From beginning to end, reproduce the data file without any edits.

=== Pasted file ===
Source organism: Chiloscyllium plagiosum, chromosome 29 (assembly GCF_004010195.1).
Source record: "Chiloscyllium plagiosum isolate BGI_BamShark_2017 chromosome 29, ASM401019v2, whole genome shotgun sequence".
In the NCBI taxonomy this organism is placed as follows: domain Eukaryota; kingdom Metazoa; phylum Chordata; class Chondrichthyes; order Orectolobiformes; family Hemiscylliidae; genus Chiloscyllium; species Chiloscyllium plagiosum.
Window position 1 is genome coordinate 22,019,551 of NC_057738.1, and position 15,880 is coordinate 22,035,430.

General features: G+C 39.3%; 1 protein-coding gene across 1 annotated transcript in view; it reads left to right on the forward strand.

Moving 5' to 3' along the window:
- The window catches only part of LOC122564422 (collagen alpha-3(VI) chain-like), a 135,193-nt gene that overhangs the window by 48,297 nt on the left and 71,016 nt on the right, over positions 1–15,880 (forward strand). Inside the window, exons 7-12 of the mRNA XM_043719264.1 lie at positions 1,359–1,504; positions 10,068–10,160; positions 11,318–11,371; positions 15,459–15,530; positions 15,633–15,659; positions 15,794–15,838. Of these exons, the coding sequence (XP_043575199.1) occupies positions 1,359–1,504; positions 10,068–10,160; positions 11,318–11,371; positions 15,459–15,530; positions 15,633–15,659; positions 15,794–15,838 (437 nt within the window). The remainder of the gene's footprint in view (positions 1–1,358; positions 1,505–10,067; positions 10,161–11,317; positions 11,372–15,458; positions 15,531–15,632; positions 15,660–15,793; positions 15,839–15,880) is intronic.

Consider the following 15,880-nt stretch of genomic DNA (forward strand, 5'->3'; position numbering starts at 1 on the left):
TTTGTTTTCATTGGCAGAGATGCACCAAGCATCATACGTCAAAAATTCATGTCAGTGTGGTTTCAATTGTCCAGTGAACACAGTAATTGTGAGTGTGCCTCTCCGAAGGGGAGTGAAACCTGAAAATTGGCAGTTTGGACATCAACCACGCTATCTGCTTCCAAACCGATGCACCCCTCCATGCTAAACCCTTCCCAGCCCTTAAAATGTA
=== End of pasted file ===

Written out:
Source organism: Chiloscyllium plagiosum, chromosome 29 (assembly GCF_004010195.1).
Source record: "Chiloscyllium plagiosum isolate BGI_BamShark_2017 chromosome 29, ASM401019v2, whole genome shotgun sequence".
In the NCBI taxonomy this organism is placed as follows: domain Eukaryota; kingdom Metazoa; phylum Chordata; class Chondrichthyes; order Orectolobiformes; family Hemiscylliidae; genus Chiloscyllium; species Chiloscyllium plagiosum.
Window position 1 is genome coordinate 22,019,551 of NC_057738.1, and position 15,880 is coordinate 22,035,430.

General features: G+C 39.3%; 1 protein-coding gene across 1 annotated transcript in view; it reads left to right on the forward strand.

Moving 5' to 3' along the window:
- The window catches only part of LOC122564422 (collagen alpha-3(VI) chain-like), a 135,193-nt gene that overhangs the window by 48,297 nt on the left and 71,016 nt on the right, over positions 1–15,880 (forward strand). Inside the window, exons 7-12 of the mRNA XM_043719264.1 lie at positions 1,359–1,504; positions 10,068–10,160; positions 11,318–11,371; positions 15,459–15,530; positions 15,633–15,659; positions 15,794–15,838. Of these exons, the coding sequence (XP_043575199.1) occupies positions 1,359–1,504; positions 10,068–10,160; positions 11,318–11,371; positions 15,459–15,530; positions 15,633–15,659; positions 15,794–15,838 (437 nt within the window). The remainder of the gene's footprint in view (positions 1–1,358; positions 1,505–10,067; positions 10,161–11,317; positions 11,372–15,458; positions 15,531–15,632; positions 15,660–15,793; positions 15,839–15,880) is intronic.

Consider the following 15,880-nt stretch of genomic DNA (forward strand, 5'->3'; position numbering starts at 1 on the left):
TTTGTTTTCATTGGCAGAGATGCACCAAGCATCATACGTCAAAAATTCATGTCAGTGTGGTTTCAATTGTCCAGTGAACACAGTAATTGTGAGTGTGCCTCTCCGAAGGGGAGTGAAACCTGAAAATTGGCAGTTTGGACATCAACCACGCTATCTGCTTCCAAACCGATGCACCCCTCCATGCTAAACCCTTCCCAGCCCTTAAAATGTA